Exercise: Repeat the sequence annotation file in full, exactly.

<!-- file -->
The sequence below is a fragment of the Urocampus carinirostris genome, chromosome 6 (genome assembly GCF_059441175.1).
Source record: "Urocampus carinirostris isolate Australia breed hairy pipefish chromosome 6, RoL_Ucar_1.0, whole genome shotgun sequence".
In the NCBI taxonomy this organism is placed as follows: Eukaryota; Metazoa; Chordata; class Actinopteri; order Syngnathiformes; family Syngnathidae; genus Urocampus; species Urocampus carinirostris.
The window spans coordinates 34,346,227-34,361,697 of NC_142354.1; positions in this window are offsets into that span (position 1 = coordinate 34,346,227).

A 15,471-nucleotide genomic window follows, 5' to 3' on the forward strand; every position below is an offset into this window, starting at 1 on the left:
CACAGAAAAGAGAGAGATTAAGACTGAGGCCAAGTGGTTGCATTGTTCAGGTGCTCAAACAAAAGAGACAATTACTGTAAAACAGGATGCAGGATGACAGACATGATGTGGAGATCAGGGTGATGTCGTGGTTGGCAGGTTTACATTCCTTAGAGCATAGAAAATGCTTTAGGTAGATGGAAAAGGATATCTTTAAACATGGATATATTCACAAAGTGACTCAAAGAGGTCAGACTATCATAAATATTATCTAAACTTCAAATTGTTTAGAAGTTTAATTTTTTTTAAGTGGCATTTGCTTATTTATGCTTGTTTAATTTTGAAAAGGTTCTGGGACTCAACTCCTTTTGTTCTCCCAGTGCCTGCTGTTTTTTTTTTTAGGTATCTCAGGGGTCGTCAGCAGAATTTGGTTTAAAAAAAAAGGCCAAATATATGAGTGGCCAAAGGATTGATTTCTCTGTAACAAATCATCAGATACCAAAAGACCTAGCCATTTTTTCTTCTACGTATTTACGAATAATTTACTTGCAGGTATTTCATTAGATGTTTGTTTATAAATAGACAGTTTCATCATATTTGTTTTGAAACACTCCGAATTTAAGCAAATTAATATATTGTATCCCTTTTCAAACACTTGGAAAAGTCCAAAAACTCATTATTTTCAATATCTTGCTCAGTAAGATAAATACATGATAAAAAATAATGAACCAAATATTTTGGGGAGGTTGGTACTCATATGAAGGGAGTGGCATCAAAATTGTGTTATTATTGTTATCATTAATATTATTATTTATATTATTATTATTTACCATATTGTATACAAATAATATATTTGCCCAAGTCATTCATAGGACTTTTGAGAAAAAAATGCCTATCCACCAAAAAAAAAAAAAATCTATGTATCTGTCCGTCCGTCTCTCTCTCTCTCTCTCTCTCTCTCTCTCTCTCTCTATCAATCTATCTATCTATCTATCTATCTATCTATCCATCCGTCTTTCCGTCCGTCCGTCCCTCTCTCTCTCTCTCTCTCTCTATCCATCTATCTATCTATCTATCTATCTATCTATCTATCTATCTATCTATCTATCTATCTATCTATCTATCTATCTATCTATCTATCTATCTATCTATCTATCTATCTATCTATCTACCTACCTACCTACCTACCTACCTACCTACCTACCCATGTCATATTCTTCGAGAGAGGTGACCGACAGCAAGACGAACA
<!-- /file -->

The sequence below is a fragment of the Urocampus carinirostris genome, chromosome 6 (genome assembly GCF_059441175.1).
Source record: "Urocampus carinirostris isolate Australia breed hairy pipefish chromosome 6, RoL_Ucar_1.0, whole genome shotgun sequence".
In the NCBI taxonomy this organism is placed as follows: Eukaryota; Metazoa; Chordata; class Actinopteri; order Syngnathiformes; family Syngnathidae; genus Urocampus; species Urocampus carinirostris.
The window spans coordinates 34,346,227-34,361,697 of NC_142354.1; positions in this window are offsets into that span (position 1 = coordinate 34,346,227).

A 15,471-nucleotide genomic window follows, 5' to 3' on the forward strand; every position below is an offset into this window, starting at 1 on the left:
CACAGAAAAGAGAGAGATTAAGACTGAGGCCAAGTGGTTGCATTGTTCAGGTGCTCAAACAAAAGAGACAATTACTGTAAAACAGGATGCAGGATGACAGACATGATGTGGAGATCAGGGTGATGTCGTGGTTGGCAGGTTTACATTCCTTAGAGCATAGAAAATGCTTTAGGTAGATGGAAAAGGATATCTTTAAACATGGATATATTCACAAAGTGACTCAAAGAGGTCAGACTATCATAAATATTATCTAAACTTCAAATTGTTTAGAAGTTTAATTTTTTTTAAGTGGCATTTGCTTATTTATGCTTGTTTAATTTTGAAAAGGTTCTGGGACTCAACTCCTTTTGTTCTCCCAGTGCCTGCTGTTTTTTTTTTTAGGTATCTCAGGGGTCGTCAGCAGAATTTGGTTTAAAAAAAAAGGCCAAATATATGAGTGGCCAAAGGATTGATTTCTCTGTAACAAATCATCAGATACCAAAAGACCTAGCCATTTTTTCTTCTACGTATTTACGAATAATTTACTTGCAGGTATTTCATTAGATGTTTGTTTATAAATAGACAGTTTCATCATATTTGTTTTGAAACACTCCGAATTTAAGCAAATTAATATATTGTATCCCTTTTCAAACACTTGGAAAAGTCCAAAAACTCATTATTTTCAATATCTTGCTCAGTAAGATAAATACATGATAAAAAATAATGAACCAAATATTTTGGGGAGGTTGGTACTCATATGAAGGGAGTGGCATCAAAATTGTGTTATTATTGTTATCATTAATATTATTATTTATATTATTATTATTTACCATATTGTATACAAATAATATATTTGCCCAAGTCATTCATAGGACTTTTGAGAAAAAAATGCCTATCCACCAAAAAAAAAAAAAATCTATGTATCTGTCCGTCCGTCTCTCTCTCTCTCTCTCTCTCTCTCTCTCTCTCTCTATCAATCTATCTATCTATCTATCTATCTATCTATCCATCCGTCTTTCCGTCCGTCCGTCCCTCTCTCTCTCTCTCTCTCTCTATCCATCTATCTATCTATCTATCTATCTATCTATCTATCTATCTATCTATCTATCTATCTATCTATCTATCTATCTATCTATCTATCTATCTATCTATCTATCTATCTATCTATCTACCTACCTACCTACCTACCTACCTACCTACCTACCCATGTCATATTCTTCGAGAGAGGTGACCGACAGCAAGACGAACA